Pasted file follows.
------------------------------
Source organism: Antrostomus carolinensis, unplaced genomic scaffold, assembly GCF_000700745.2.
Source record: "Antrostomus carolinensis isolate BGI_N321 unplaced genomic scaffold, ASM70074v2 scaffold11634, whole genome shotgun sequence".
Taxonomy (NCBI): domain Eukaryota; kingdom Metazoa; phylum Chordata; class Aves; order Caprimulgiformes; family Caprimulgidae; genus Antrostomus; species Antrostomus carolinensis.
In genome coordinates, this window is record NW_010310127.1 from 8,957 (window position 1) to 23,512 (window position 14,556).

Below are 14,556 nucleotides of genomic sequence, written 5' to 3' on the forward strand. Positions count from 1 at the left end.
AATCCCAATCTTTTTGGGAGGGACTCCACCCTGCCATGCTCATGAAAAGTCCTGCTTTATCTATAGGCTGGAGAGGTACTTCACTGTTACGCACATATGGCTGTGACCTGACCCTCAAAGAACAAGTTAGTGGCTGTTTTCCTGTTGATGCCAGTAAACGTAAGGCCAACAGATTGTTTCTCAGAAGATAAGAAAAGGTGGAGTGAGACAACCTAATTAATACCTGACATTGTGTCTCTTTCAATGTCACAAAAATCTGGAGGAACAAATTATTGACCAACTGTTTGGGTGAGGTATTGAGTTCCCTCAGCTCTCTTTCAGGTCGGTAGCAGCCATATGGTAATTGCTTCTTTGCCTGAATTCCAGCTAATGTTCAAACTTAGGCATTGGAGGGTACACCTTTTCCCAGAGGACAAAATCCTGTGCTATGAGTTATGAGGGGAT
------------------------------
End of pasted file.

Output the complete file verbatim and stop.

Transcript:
Source organism: Antrostomus carolinensis, unplaced genomic scaffold, assembly GCF_000700745.2.
Source record: "Antrostomus carolinensis isolate BGI_N321 unplaced genomic scaffold, ASM70074v2 scaffold11634, whole genome shotgun sequence".
Taxonomy (NCBI): domain Eukaryota; kingdom Metazoa; phylum Chordata; class Aves; order Caprimulgiformes; family Caprimulgidae; genus Antrostomus; species Antrostomus carolinensis.
In genome coordinates, this window is record NW_010310127.1 from 8,957 (window position 1) to 23,512 (window position 14,556).

Below are 14,556 nucleotides of genomic sequence, written 5' to 3' on the forward strand. Positions count from 1 at the left end.
AATCCCAATCTTTTTGGGAGGGACTCCACCCTGCCATGCTCATGAAAAGTCCTGCTTTATCTATAGGCTGGAGAGGTACTTCACTGTTACGCACATATGGCTGTGACCTGACCCTCAAAGAACAAGTTAGTGGCTGTTTTCCTGTTGATGCCAGTAAACGTAAGGCCAACAGATTGTTTCTCAGAAGATAAGAAAAGGTGGAGTGAGACAACCTAATTAATACCTGACATTGTGTCTCTTTCAATGTCACAAAAATCTGGAGGAACAAATTATTGACCAACTGTTTGGGTGAGGTATTGAGTTCCCTCAGCTCTCTTTCAGGTCGGTAGCAGCCATATGGTAATTGCTTCTTTGCCTGAATTCCAGCTAATGTTCAAACTTAGGCATTGGAGGGTACACCTTTTCCCAGAGGACAAAATCCTGTGCTATGAGTTATGAGGGGAT